I just have this need to kind of detonate everything. When I made my first album my worldview was very narrow in terms of what was possible. Then I made my second record, and you get more experience, you get more money, which means you can do things you couldn’t do. The idea that I wouldn’t continue to blow things up and rebuild it feels ridiculous to me. I’m very proud of that evolution. I have a ridiculous job. I get on stage and sing high, and I write songs about my feelings and my innermost thoughts.  It’s a ridiculous premise as a job. When it was a job that was invented thousands of years ago, you were hired by the king to come and sing songs…and it’s evolved into this big corporate structure, and that’s amazing, but, at its inherent root, you have to be belligerent because it’s ridiculous. There’s no surety, there’s no solidity to it…I’m confident in my songwriting, I’m confident in my singing ability, and, beyond that, I’m not confident in anything…There was that period around 2018 (and) 2019, where I felt like I was making life easier on myself. There was more path-of-least-resistance going on, and I just didn’t enjoy it. I really, really hated it. So to get back to a more belligerent mindset of, ‘I don’t know what’s going to happen; I don’t know who’s going to show up; I hope people show up; I trust that they will’, but there’s just no solidity…I kind of thrive in that.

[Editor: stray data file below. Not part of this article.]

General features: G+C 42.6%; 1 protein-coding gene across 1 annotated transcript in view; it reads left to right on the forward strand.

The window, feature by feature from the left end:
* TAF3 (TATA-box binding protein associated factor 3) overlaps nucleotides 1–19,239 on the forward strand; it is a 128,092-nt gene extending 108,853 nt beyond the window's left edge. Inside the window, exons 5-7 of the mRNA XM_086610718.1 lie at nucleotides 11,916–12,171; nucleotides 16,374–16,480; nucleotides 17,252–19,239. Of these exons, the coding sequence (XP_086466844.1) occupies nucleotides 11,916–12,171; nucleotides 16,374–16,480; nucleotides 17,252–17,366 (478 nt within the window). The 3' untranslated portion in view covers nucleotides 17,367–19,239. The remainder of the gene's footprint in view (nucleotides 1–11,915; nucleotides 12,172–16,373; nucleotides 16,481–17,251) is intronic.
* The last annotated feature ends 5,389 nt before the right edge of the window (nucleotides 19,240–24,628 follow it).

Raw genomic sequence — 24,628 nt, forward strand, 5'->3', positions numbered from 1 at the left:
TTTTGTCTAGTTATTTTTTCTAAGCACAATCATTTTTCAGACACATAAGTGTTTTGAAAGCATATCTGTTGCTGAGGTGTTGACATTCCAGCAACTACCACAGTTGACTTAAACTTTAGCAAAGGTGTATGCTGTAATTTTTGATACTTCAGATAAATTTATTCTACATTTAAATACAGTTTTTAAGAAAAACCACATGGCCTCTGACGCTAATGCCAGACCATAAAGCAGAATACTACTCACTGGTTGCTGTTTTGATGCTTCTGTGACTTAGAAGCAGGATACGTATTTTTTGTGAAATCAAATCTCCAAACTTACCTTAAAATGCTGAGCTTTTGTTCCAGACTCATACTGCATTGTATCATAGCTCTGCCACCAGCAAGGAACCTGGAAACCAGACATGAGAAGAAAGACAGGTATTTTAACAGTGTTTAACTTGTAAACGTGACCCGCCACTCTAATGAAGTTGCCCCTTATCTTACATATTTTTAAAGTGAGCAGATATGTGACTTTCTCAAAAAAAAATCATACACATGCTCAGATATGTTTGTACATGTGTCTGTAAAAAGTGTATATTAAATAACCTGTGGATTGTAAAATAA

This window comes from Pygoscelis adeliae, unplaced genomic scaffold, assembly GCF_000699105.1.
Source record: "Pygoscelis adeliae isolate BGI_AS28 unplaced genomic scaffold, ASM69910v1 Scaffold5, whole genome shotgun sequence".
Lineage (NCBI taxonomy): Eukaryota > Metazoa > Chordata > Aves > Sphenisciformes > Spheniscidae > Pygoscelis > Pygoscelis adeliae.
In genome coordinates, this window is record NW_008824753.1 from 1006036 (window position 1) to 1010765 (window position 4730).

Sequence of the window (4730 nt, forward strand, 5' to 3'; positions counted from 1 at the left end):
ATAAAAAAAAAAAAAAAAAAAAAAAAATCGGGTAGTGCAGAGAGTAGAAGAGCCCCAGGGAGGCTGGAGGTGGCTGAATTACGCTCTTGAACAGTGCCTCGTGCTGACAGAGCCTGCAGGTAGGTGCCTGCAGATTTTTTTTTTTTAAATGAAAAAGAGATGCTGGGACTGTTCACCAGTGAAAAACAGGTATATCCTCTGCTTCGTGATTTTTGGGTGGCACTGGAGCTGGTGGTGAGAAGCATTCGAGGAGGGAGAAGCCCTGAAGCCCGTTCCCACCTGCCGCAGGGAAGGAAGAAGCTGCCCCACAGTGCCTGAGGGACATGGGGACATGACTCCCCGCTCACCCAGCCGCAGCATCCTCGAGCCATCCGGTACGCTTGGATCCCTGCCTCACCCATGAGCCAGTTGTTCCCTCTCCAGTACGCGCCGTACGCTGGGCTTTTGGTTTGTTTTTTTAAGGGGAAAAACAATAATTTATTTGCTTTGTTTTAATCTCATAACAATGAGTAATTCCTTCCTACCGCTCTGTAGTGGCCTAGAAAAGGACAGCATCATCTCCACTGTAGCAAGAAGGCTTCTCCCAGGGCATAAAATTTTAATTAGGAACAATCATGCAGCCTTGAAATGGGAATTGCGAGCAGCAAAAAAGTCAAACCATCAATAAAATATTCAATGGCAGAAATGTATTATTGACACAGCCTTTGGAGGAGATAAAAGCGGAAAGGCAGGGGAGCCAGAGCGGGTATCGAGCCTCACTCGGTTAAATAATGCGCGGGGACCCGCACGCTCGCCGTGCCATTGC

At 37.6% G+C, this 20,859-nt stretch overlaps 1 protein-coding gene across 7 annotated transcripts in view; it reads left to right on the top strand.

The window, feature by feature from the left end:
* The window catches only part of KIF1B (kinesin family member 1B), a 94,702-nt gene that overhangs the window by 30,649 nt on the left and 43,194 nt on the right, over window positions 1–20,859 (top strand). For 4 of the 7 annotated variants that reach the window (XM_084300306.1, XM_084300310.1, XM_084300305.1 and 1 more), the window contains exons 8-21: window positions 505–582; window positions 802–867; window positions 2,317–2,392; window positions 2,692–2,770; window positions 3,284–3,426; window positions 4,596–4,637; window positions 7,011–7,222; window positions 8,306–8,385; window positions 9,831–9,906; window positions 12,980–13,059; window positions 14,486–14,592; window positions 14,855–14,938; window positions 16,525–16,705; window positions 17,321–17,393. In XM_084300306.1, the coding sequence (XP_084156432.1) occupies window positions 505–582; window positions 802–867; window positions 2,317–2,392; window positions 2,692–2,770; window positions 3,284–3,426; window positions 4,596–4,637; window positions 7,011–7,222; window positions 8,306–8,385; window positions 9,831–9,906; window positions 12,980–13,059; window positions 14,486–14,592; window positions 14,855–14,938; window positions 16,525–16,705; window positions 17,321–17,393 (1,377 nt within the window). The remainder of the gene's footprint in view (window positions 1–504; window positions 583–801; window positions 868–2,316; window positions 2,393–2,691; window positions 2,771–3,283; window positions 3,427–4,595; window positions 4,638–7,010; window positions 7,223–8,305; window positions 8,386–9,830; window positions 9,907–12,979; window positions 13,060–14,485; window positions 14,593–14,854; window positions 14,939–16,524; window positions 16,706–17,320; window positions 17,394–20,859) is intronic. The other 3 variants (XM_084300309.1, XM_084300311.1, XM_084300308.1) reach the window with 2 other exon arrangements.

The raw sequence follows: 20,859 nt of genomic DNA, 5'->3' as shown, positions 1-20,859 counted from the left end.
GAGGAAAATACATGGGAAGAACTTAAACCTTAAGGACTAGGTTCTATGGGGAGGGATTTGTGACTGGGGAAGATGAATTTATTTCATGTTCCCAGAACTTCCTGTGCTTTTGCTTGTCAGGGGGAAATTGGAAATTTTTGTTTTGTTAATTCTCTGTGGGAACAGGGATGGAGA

NeueJournal: Do you see yourself more so as a musician, or do you identify as a lyricist and writer and poet?  Where does the song start — with a melody or an idea or feeling

James Vincent McMorrow: